Extortion-based cyber attacks: The next evolution in profit-motivated attack strategies

Today, data breaches have impacted just about every industry possible. From entertainment to the restaurant industry, no sector or organization appears to be safe, and it has been predicted that cyberattacks are going to get even worse.

Adding chaos to the mix

Recent high-profile ransomware attacks, such as WannaCry and NotPetya, demonstrated the continued global expansion of high-stakes hacks.

These attacks signaled that hackers were turning to havoc-causing methods to cause chaos and garner bitcoin profits from their victims. With the successful launch of these two attacks, ransomware has continued to gain traction, but companies are beginning to catch up through heftier investments into cybersecurity preparedness. Therefore, traditional malware that encrypts files is becoming easier to detect and stop earlier in the attack.

Due to this, and the fact that the stakes have been raised with Equifax and other high-profile data breaches, we should expect to see hackers turn to more volatile forms of cyberattacks. Since there is so much personally identifiable information (PII) available on the dark web already, hackers don’t receive the same return on exposing or selling it as they once did. Now, hackers will go after even more valuable information and confidential corporate data or threaten complete destruction to receive a bigger pay out.

The worst is yet to come

In 2018, the environment for cyberattacks will be considerably more destructive as hackers aim to create even more chaos in order to continue to turn profits. IT security teams will inevitably witness more guerilla-like tactics where cyber criminals may use more extortion-based methods. This means we’ll see hackers threaten to destroy data, launch DDoS attacks, and other forms of threats to get payment from their victims.

Instead of simply encrypting data and holding it hostage, these hackers will show their victims a little snippet of their plan by removing a small portion of data first, and then demand ransom to prevent further deletion. Organizations need to take these threats very seriously as unpreparedness may turn out in the ruin of an entire brand and company.

Prepare today for tomorrow

To prevent these malicious forms of attacks, enterprises need to prepare today to keep their company data safe for tomorrow. So, how do you stop, or at least mitigate, these attackers whose end goal is composed of disorientating and pressuring teams into handing over the information and/or bitcoin payment they’re seeking? There are a few key steps companies and their IT security teams can take:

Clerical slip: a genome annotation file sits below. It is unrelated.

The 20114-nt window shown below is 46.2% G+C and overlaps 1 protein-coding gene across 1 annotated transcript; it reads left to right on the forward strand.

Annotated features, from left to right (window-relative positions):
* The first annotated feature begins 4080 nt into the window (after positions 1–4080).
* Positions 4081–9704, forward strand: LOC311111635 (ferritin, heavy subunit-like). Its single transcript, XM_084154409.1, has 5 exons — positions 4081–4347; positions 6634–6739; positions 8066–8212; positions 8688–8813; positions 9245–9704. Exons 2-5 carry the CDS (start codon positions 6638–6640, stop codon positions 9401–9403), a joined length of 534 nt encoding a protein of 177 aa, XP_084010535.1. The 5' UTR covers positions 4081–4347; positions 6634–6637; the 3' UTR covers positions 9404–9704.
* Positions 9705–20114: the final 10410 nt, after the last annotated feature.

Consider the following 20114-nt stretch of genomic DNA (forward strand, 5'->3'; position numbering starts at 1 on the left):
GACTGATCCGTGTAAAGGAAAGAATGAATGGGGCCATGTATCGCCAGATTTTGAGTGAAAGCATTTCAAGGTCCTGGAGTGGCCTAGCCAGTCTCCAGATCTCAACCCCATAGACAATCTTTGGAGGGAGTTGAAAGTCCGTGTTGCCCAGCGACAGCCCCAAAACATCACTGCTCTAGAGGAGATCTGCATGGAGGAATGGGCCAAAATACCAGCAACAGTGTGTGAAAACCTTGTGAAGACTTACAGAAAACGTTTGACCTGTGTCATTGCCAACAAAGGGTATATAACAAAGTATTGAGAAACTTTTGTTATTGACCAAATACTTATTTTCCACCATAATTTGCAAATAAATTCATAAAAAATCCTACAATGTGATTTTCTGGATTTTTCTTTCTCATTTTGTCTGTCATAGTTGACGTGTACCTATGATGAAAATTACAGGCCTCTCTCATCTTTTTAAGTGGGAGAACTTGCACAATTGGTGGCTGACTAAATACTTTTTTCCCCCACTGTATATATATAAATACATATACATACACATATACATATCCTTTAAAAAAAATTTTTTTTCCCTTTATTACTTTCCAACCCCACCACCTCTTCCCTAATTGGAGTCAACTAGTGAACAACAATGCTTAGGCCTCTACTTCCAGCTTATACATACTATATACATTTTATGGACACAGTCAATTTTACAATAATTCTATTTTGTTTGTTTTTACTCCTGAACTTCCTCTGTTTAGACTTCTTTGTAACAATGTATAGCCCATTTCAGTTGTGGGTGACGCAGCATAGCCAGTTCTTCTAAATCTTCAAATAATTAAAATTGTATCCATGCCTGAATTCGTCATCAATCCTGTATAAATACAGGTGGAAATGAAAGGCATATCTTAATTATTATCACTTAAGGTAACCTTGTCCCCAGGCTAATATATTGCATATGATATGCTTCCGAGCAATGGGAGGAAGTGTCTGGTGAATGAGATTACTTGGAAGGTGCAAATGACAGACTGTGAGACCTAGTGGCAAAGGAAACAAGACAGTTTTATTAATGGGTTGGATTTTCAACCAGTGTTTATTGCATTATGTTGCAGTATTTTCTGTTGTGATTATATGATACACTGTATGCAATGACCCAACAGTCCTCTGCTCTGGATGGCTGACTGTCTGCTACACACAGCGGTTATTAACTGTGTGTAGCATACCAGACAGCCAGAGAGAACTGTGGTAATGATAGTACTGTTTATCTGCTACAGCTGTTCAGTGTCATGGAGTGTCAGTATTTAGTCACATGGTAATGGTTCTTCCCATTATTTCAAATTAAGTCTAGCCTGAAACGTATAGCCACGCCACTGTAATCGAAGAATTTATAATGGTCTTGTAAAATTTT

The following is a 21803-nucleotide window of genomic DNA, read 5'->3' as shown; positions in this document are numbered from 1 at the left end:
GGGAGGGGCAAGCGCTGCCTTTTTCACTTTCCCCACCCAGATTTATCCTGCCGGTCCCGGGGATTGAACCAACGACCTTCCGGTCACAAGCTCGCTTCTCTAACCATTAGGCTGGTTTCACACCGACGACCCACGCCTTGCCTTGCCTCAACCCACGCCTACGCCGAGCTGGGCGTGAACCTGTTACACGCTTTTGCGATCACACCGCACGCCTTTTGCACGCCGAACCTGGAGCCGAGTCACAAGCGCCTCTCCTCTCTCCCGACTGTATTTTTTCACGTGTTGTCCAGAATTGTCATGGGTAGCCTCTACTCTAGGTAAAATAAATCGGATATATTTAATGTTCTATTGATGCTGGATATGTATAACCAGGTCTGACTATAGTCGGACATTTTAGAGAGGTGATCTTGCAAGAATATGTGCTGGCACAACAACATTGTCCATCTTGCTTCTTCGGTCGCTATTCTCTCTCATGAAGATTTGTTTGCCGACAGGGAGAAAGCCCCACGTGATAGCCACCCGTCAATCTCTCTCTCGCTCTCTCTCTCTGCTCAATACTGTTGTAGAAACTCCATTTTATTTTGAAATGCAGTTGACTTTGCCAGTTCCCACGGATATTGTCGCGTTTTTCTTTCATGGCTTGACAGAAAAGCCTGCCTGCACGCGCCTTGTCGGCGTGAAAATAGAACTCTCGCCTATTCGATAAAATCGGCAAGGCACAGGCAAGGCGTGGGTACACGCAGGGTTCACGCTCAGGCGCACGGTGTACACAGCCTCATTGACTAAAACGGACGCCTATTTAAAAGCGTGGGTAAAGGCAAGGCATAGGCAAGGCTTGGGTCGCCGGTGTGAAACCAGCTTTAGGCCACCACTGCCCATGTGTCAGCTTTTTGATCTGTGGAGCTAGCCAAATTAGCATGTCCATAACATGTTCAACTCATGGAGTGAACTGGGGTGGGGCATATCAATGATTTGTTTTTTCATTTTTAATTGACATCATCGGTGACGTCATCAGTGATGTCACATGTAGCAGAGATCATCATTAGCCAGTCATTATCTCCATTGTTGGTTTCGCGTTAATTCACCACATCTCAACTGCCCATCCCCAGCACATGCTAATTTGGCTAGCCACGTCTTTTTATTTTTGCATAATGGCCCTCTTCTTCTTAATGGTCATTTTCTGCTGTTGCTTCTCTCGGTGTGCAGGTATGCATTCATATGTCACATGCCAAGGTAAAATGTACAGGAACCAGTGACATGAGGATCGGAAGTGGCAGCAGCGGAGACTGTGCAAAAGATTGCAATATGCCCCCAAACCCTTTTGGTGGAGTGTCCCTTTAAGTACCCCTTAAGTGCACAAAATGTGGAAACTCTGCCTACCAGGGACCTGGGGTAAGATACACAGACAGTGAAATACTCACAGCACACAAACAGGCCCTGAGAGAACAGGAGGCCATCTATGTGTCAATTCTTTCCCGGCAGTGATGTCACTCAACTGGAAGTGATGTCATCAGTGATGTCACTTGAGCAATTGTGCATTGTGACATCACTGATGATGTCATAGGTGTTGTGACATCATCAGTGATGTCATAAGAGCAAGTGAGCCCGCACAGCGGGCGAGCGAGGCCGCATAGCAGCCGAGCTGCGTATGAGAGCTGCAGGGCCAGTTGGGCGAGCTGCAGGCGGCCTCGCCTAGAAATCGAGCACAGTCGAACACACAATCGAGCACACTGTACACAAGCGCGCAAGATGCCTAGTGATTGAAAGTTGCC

• Evaluate the capabilities of your staff, infrastructure, and processes to ensure they are prepared when hackers start attacking network endpoints. If companies find they don’t have the right talent in place to identify indicators of attack and compromise, they won’t be able to remediate advanced attack scenarios. Increasing investments in technology, and adding services to supplement the shortcomings of in-house staff, can help ensure organizations aren’t left vulnerable to hackers.
  • If the team is struggling to identify indicators of attack and compromise, the fine-tuning of the company’s security information and event management system (SIEM) is likely needed. This can be achieved through building use cases, correlation rules, and by developing an escalation runbook that will depict the workflow in the event of an incident. As new attack scenarios come up, use cases and correlations rules need to be continually updated so the SIEM tool knows what it should be looking for. Otherwise, IT security teams won’t be able to identify which alerts are relevant attacks and which ones are not.
  • Once the SIEM is fine-tuned and knows what to types of alerts to be looking for, the security team must know what to do in the event of an advanced attack scenario. Knowing what next steps to take will help stop hackers as early in the kill chain as possible. If they’re not stopped, hackers can quickly laterally propagate across a network, take data hostage, and use it against an organization.
  • Once the staff is trained, the proper infrastructure has been put in place, and the correct services investments have been made, the cybersecurity program should be prepared for 2018-level attack scenarios. However, that doesn’t mean IT security teams can have a “set it and forget it” mentality. Security programs need to be continuously tested internally just like they’re going to be tested by hackers trying to gain access to a network. At the end of the day, hackers don’t play by a set of rules, so anticipation and constant evolution is key. Enterprises should (at a minimum) perform an annual assessment with a group of ethical hackers to closely mimic a real attack. Doing this on a regular basis can provide clarity into whether the company is prepared and strong enough to handle a potential cyberattack.

Evaluating the strength of your organization’s current cybersecurity posture, and knowing which infrastructure, technology and services investments need to be made, can help companies understand how to better protect themselves. Hackers don’t wait for a company to piece together a cybersecurity program when planning their next move. As these cyber criminals lean towards more destructive, extortion-based hacking methods, enterprises need to be ready, and continuously update and test processes to ensure the safety of their company’s sensitive data, their brand, and their future.

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